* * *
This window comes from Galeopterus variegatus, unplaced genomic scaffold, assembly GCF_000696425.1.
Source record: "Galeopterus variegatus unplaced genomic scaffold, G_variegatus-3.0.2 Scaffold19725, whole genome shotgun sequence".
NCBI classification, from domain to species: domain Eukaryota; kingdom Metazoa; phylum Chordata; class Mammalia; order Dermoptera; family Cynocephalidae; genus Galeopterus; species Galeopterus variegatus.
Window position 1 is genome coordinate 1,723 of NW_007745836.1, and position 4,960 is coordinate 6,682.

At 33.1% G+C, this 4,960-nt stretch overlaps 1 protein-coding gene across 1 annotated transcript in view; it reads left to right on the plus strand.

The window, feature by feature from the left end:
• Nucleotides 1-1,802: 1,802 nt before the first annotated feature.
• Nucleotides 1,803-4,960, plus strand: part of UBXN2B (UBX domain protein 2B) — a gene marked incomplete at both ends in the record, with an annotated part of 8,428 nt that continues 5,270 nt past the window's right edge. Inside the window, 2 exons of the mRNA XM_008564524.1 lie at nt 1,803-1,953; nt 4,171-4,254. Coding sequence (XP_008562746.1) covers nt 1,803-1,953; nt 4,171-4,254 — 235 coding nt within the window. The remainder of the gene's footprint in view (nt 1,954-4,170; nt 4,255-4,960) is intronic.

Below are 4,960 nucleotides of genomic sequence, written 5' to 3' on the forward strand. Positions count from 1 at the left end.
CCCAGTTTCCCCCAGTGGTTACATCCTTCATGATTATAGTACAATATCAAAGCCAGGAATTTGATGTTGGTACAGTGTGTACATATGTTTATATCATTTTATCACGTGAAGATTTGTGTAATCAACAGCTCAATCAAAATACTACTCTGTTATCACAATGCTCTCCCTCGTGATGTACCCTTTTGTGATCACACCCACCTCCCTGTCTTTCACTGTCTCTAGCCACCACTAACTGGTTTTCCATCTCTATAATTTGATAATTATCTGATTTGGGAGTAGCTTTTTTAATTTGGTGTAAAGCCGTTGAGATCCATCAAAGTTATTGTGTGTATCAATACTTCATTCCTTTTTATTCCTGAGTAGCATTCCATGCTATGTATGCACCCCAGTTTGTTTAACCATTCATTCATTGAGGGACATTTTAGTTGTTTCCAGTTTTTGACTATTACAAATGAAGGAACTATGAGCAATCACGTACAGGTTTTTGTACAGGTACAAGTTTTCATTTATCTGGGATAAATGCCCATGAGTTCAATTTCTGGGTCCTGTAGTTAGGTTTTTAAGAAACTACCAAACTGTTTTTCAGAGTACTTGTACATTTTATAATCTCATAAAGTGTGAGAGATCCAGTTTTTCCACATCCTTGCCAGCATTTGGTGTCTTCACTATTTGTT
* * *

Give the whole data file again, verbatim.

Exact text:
This window comes from Galeopterus variegatus, unplaced genomic scaffold, assembly GCF_000696425.1.
Source record: "Galeopterus variegatus unplaced genomic scaffold, G_variegatus-3.0.2 Scaffold19725, whole genome shotgun sequence".
NCBI classification, from domain to species: domain Eukaryota; kingdom Metazoa; phylum Chordata; class Mammalia; order Dermoptera; family Cynocephalidae; genus Galeopterus; species Galeopterus variegatus.
Window position 1 is genome coordinate 1,723 of NW_007745836.1, and position 4,960 is coordinate 6,682.

At 33.1% G+C, this 4,960-nt stretch overlaps 1 protein-coding gene across 1 annotated transcript in view; it reads left to right on the plus strand.

The window, feature by feature from the left end:
• Nucleotides 1-1,802: 1,802 nt before the first annotated feature.
• Nucleotides 1,803-4,960, plus strand: part of UBXN2B (UBX domain protein 2B) — a gene marked incomplete at both ends in the record, with an annotated part of 8,428 nt that continues 5,270 nt past the window's right edge. Inside the window, 2 exons of the mRNA XM_008564524.1 lie at nt 1,803-1,953; nt 4,171-4,254. Coding sequence (XP_008562746.1) covers nt 1,803-1,953; nt 4,171-4,254 — 235 coding nt within the window. The remainder of the gene's footprint in view (nt 1,954-4,170; nt 4,255-4,960) is intronic.

Below are 4,960 nucleotides of genomic sequence, written 5' to 3' on the forward strand. Positions count from 1 at the left end.
CCCAGTTTCCCCCAGTGGTTACATCCTTCATGATTATAGTACAATATCAAAGCCAGGAATTTGATGTTGGTACAGTGTGTACATATGTTTATATCATTTTATCACGTGAAGATTTGTGTAATCAACAGCTCAATCAAAATACTACTCTGTTATCACAATGCTCTCCCTCGTGATGTACCCTTTTGTGATCACACCCACCTCCCTGTCTTTCACTGTCTCTAGCCACCACTAACTGGTTTTCCATCTCTATAATTTGATAATTATCTGATTTGGGAGTAGCTTTTTTAATTTGGTGTAAAGCCGTTGAGATCCATCAAAGTTATTGTGTGTATCAATACTTCATTCCTTTTTATTCCTGAGTAGCATTCCATGCTATGTATGCACCCCAGTTTGTTTAACCATTCATTCATTGAGGGACATTTTAGTTGTTTCCAGTTTTTGACTATTACAAATGAAGGAACTATGAGCAATCACGTACAGGTTTTTGTACAGGTACAAGTTTTCATTTATCTGGGATAAATGCCCATGAGTTCAATTTCTGGGTCCTGTAGTTAGGTTTTTAAGAAACTACCAAACTGTTTTTCAGAGTACTTGTACATTTTATAATCTCATAAAGTGTGAGAGATCCAGTTTTTCCACATCCTTGCCAGCATTTGGTGTCTTCACTATTTGTT